She added: "I’d like David Cameron and his Government to be aware of the personal cost of their policies and how they are affecting real people and causing real heartache."
In a narrative verdict, Coroner Darren Salter said it was likely that Mark’s food phobias contributed to his death.
A spokesman for Atos Healthcare said: "We carry out assessments as professionally and compassionately as possible."
Tom Pollard, Policy and Campaigns Manager at Mind, said: "We were deeply saddened to hear of the death of Mark Wood.
"Unfortunately this tragic case is not an isolated incident. We hear too often how changes to benefits are negatively impacting vulnerable individuals, who struggle to navigate a complex, and increasingly punitive, system.
"We know the assessment process for those applying for Employment and Support Allowance is very stressful, and too crude to accurately assess the impact a mental health problem has on someone’s ability to work.
"This leads to people not getting the right support and being put under excessive pressure which can make their health worse and push them further from the workplace.
"We urgently need to see a complete overhaul of the system, to ensure nobody else falls through the cracks."
A disabled woman almost certainly killed herself because she had been found “fit for work” and stripped of out-of-work disability benefits, according to a mental health watchdog.
The Mental Welfare Commission for Scotland concluded that the work capability assessment (WCA) process and the subsequent denial of employment and support allowance (ESA) was at least a “major factor in her decision to take her own life”.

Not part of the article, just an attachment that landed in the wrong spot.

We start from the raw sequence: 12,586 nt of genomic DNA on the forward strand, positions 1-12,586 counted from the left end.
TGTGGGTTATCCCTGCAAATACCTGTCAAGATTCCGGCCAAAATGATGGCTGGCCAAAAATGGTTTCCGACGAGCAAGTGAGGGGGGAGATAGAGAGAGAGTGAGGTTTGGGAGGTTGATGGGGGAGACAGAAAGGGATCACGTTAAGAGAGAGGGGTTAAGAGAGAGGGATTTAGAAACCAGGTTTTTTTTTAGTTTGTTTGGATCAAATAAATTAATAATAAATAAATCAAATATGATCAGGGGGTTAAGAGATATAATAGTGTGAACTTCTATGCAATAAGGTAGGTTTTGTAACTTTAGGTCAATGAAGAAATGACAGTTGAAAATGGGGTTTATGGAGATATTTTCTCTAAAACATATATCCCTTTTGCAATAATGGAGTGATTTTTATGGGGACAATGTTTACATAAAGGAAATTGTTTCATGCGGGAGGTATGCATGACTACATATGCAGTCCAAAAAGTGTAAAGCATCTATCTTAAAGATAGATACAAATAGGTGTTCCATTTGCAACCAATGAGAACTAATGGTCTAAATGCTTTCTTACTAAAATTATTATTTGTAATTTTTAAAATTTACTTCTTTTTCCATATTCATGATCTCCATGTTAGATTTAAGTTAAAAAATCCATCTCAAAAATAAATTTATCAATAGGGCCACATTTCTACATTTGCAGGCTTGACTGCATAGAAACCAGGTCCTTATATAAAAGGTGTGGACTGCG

The commission’s investigation report – Who benefits? The benefits assessment and death of Ms DE – concluded that the decision to strip her of out-of-work disability benefits had been based on an assessment that contained “insufficient information about her mental health”.
Ms DE killed herself after she was found “fit for work”, following an assessment by Atos Healthcare on behalf of the government.
The Atos assessor, a doctor, had decided she showed “no evidence of significant disability of mental health function”.
But neither her GP nor her psychiatrist, who had both been treating her for 20 years, was asked by Atos or the Department for Work and Pensions (DWP) to comment on her mental health, even though both were convinced that she was not fit for work.
She had been claiming incapacity benefit (IB), but was caught up in the national programme to reassess all IB claimants through the much-criticised WCA process.
Ms DE was found dead in her home on 31 December 2011, 13 days before her ESA was to be stopped. She had told a welfare rights adviser that she did not know how she would be able to pay her mortgage.
Her psychiatrist said there were no other factors he knew of that could have caused her to take her own life.
She was going to have to move onto jobseeker’s allowance, which would have meant a “significant drop in her income”, from £94.25 a week to £67.50.
Dr Donald Lyons, the commission’s chief executive, told Disability News Service: “There was not anything else that we could determine was happening in her life [that could have caused her to kill herself].
“There was evidence that things were getting better for her, [but] she was extremely distressed by the whole process of assessment and being refused ESA.
“Unquestionably, the process and the denial of ESA were certainly at least a major factor in her decision to take her own life.”